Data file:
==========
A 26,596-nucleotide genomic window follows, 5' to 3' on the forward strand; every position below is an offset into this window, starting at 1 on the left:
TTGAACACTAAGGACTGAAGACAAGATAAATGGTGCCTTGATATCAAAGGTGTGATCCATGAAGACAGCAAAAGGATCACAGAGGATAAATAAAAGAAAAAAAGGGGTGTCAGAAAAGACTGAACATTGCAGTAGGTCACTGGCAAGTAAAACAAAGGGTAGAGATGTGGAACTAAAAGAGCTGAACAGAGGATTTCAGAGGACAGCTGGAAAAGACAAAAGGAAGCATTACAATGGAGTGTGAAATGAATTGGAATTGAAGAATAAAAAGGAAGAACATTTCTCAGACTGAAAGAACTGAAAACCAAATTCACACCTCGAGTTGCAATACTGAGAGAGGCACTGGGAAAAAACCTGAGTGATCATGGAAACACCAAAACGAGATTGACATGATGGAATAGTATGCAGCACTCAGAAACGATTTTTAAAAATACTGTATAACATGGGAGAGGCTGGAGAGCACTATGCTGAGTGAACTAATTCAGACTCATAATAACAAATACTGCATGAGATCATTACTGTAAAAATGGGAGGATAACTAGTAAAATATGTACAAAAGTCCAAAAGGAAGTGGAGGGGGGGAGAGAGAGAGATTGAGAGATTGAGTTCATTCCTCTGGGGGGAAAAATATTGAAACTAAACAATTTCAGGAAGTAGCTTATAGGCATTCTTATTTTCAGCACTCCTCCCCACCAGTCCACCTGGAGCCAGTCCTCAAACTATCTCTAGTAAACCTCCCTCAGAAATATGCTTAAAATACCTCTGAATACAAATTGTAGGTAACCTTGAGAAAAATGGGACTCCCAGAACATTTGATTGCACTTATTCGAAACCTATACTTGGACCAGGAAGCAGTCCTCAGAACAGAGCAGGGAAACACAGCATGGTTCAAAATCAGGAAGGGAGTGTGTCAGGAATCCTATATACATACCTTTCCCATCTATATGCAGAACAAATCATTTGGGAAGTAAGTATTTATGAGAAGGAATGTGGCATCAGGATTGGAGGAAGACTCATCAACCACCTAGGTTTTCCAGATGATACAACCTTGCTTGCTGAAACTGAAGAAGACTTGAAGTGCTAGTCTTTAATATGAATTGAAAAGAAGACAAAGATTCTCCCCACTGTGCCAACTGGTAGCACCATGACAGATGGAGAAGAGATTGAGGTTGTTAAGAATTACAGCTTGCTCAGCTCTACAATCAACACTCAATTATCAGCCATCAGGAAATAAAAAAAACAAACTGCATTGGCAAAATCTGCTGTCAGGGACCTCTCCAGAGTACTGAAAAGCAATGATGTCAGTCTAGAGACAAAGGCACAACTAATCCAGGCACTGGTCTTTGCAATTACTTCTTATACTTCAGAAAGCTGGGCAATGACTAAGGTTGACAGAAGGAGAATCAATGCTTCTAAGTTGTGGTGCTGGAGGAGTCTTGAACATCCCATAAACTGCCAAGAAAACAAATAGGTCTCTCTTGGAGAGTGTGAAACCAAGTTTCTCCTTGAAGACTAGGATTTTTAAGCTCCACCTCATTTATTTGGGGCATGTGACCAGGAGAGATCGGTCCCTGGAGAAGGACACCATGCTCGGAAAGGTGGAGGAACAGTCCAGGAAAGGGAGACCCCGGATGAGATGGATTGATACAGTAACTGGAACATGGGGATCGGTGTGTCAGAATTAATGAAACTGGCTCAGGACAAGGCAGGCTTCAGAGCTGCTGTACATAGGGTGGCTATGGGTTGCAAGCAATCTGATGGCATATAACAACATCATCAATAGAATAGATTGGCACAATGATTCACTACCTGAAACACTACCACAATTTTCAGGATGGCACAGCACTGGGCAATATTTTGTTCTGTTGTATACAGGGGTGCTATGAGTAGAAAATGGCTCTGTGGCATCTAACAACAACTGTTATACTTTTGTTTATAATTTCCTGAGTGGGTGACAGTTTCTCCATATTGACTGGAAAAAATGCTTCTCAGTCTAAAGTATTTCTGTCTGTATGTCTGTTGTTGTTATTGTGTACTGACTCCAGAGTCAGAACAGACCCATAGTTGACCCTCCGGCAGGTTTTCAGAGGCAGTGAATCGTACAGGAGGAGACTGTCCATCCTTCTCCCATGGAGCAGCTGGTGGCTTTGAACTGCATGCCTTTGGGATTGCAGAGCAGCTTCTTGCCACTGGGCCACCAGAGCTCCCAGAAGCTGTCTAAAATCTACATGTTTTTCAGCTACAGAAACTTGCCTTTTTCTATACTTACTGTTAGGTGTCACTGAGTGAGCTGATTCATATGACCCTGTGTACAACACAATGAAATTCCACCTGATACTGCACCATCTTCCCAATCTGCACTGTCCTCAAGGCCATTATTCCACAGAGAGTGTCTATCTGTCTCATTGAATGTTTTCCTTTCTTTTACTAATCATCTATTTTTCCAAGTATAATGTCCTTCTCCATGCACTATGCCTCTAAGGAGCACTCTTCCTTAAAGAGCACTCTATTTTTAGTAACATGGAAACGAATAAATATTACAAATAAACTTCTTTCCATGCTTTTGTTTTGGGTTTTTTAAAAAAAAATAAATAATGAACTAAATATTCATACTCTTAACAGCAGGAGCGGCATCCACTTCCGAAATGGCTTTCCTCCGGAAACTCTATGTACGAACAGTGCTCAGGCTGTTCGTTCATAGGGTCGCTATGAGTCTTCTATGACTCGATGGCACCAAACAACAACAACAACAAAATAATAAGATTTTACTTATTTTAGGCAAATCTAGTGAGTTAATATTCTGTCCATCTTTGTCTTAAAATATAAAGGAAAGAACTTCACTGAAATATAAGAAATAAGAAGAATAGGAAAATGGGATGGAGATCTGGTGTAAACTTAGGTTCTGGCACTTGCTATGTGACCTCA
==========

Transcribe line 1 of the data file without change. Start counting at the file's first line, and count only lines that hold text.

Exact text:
A 26,596-nucleotide genomic window follows, 5' to 3' on the forward strand; every position below is an offset into this window, starting at 1 on the left: